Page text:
This course is a prerequisite for: ECON 419
Credit Hours: 3
Course Format: Lecture
Course Delivery: Classroom
Groups: Quantitative Economics
Prereqs:
ECON 210, or both ECON 211 and ECON 212; ECON 215 or equivalent.
Designed to give undergraduate and master's level economics students an introduction to basic econometric methods including economic model estimation and analyses of economic data. Hypothesis formulation and testing, economic prediction and problems in analyzing economic cross-section and time series data are considered.
Credit Hours: 3
Course Delivery: Classroom
Groups: Econometrics
Prereqs:
Selected topics involving the use of quantitative methods in applied research.
Credit Hours: 3
Course Delivery: Classroom
Groups: Quantitative Economics
ECON 421/821
Prereqs:
Determinants of the volume, prices, and commodity composition of trade. Effects of trade, international resource movements, trade restrictions on resource allocation, income distribution, and social welfare.
Credit Hours: 3
Course Delivery: Classroom
Groups: International Trade and Finance
ECON 422/822
Prereqs:
ECON 210, or both ECON 211 and ECON 212.
Determinants of exchange rates, international payments, inflation, unemployment, national income, and interest rates in an open economy. International monetary system and capital and financial markets, and of the mechanisms by which a national economy and the rest of the world adjust to external disturbances.
Credit Hours: 3
Course Delivery: Classroom
Groups: International Trade and Finance
Prereqs:
ECON 210, or both ECON 211 and ECON 212.
Advanced survey of development problems and goals; roles of land, labor, capital, entrepreneurship, and technical progress in economic growth of the less developed countries. Theories and strategies relating to international trade and economic development.
Credit Hours: 3
Course Delivery: Classroom
Groups: Comparative International and Regional Development
Prereqs:
Traces the economic and legal incentives for government involvement in the marketplace. Examines why various forms of intervention make sense in certain situations. Defining the limits of allowable competition, and to replacing free market forces with regulation. Includes analysis of utilities and their evolving regulation.
Credit Hours: 3
Course Delivery: Classroom
Groups: Industrial Organization and Regulation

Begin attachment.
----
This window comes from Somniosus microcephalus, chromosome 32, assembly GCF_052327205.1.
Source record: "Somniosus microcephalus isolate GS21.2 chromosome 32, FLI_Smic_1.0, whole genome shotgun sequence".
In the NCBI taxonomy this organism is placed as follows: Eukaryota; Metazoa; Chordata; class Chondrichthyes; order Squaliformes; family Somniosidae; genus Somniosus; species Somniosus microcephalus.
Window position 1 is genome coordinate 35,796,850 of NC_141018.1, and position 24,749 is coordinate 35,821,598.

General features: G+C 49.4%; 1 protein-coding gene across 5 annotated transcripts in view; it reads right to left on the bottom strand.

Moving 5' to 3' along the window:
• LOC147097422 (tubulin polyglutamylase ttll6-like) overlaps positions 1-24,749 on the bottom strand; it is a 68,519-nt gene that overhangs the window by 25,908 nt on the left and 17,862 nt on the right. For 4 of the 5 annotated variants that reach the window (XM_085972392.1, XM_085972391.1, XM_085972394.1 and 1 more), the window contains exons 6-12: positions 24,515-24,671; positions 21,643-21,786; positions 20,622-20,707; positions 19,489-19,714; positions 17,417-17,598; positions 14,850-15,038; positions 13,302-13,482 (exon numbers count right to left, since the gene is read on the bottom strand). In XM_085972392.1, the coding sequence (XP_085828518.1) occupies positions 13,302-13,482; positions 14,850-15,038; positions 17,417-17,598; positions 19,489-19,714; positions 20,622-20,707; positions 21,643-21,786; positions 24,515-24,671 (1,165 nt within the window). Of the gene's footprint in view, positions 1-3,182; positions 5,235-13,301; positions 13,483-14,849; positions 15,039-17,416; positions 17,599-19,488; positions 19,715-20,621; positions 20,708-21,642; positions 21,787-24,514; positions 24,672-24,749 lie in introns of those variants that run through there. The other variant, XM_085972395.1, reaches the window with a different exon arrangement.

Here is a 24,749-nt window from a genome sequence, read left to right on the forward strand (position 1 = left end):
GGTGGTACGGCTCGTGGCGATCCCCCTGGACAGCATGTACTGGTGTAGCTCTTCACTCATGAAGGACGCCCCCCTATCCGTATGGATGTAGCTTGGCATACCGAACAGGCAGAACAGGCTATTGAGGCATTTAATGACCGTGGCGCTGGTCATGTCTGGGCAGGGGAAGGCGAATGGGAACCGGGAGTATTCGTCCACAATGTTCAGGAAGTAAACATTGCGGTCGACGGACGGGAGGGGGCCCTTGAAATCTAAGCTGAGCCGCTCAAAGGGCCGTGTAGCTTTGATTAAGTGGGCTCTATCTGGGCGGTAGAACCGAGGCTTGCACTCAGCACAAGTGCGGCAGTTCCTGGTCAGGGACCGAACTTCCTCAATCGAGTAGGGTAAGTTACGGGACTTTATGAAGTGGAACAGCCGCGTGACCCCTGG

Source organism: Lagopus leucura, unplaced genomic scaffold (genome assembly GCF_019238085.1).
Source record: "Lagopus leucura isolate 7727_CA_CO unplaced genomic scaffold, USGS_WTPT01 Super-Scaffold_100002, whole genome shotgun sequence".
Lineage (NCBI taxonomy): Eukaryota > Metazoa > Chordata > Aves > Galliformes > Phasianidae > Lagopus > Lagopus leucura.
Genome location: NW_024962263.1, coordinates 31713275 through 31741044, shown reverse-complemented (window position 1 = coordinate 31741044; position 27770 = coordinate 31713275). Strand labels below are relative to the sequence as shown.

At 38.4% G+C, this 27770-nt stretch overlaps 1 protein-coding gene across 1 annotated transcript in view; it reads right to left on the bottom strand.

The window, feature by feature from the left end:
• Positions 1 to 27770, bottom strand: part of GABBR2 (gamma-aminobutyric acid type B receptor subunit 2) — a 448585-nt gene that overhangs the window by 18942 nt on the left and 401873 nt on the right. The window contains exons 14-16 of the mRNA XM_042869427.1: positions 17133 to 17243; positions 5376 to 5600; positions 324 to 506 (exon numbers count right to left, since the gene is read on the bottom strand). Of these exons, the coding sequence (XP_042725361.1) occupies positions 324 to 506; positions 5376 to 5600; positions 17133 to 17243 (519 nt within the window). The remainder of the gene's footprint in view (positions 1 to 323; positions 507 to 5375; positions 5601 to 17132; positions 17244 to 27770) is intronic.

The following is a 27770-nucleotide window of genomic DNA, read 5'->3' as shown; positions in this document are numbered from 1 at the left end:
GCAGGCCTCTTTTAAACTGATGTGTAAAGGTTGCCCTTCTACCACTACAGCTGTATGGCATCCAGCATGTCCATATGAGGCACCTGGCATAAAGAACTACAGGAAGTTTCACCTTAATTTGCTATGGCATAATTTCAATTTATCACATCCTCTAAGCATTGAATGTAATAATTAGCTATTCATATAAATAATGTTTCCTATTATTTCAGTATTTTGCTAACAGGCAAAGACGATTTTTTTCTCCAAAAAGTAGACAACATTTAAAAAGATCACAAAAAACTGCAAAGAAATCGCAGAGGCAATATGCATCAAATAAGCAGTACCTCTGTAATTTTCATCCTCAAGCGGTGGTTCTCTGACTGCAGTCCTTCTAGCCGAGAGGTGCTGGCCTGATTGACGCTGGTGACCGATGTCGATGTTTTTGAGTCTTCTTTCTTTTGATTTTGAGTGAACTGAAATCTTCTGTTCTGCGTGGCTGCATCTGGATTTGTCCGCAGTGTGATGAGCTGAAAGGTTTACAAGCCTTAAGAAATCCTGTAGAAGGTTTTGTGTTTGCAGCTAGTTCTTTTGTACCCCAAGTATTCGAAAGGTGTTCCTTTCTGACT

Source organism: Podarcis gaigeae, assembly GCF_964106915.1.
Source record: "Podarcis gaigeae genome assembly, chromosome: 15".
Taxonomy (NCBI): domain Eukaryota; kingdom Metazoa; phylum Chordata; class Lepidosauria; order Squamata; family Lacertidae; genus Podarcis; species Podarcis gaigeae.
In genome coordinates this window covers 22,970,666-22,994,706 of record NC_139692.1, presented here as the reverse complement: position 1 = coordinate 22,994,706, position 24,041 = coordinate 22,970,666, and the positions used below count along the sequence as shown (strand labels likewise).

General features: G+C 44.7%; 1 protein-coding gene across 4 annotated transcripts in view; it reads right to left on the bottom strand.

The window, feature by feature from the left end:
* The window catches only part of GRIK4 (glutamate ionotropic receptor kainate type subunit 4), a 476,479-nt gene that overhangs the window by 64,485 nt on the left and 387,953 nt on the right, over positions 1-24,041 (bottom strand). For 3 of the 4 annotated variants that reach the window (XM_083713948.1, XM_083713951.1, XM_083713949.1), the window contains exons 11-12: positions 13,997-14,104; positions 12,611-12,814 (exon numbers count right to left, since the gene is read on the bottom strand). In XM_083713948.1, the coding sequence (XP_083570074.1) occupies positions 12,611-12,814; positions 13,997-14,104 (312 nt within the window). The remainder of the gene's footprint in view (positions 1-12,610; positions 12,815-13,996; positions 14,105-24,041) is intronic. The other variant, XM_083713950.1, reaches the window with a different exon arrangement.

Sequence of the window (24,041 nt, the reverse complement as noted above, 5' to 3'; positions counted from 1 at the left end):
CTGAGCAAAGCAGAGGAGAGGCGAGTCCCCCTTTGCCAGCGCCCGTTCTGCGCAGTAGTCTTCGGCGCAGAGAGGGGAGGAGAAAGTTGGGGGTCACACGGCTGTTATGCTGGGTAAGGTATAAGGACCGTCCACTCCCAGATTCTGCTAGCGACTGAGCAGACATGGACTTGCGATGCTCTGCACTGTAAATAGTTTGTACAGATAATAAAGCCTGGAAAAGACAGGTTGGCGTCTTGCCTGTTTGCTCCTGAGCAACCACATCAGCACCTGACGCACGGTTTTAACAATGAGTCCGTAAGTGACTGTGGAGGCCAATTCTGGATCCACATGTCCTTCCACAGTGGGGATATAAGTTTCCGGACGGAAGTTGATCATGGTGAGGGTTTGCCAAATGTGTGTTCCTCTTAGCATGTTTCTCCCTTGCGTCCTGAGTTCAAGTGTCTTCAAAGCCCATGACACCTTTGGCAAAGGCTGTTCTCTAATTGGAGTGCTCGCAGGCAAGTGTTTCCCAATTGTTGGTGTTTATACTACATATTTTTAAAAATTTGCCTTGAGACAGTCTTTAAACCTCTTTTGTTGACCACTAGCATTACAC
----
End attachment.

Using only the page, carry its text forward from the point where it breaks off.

Development and evolution of economic ideas, including diverse mainstream and dissenting schools of thought from ancient Greece to contemporary texts. Consideration of selected influential economists' writings, relation between economic conditions and ideas and the antecedents of current economic controversies.
Credit Hours: 3
Course Delivery: Classroom
Groups: General Economics and Theory
ECON 435/835
Prereqs:
Examination of differing schools of thought about how well a market economy performs. Includes economic analysis and extensive reviews of rivalry among corporations in various sectors of the US economy.
Credit Hours: 3
Course Delivery: Classroom
Groups: Industrial Organization and Regulation
ECON 440/840
Prereqs:
ECON 210, or both ECON 211 and ECON 212.
Advanced analysis of regional growth and development. Emphasis on the relationship between national and regional growth as well as local attributes influencing development patterns. Comparisons between developed and developing countries used to highlight similarities and differences in development patterns and policies. Empirical applicability of regional economic models stressed.
This course is a prerequisite for: ECON 442
Credit Hours: 3
Course Delivery: Classroom
Groups: Comparative International and Regional Development
ECON 442/842
Prereqs:
Advanced study of techniques for regional analysis. Includes indexes of spatial dispersion and concentration, shift-share analysis, export base, and input-output analysis. Special emphasis on input-output analysis. Objective is to equip students with the basic analytical tools of regional economic analysis.
Credit Hours: 3
Course Delivery: Classroom
Groups: Comparative International and Regional Development
ECON 445/845
Gender, Economics, and Social ProvisioningCrosslisted as WMNS 445/845
Prereqs:
Introduction to the field of feminist economics. Critiques of economic theory and methodology along with gender and household decision-making, the care economy, international migration, development, globalization, the feminization of labor markets, and macroeconomics.
Credit Hours: 3
Course Format: Lecture 3
Course Delivery: Classroom
Groups: General Economics and Theory
ECON 450/850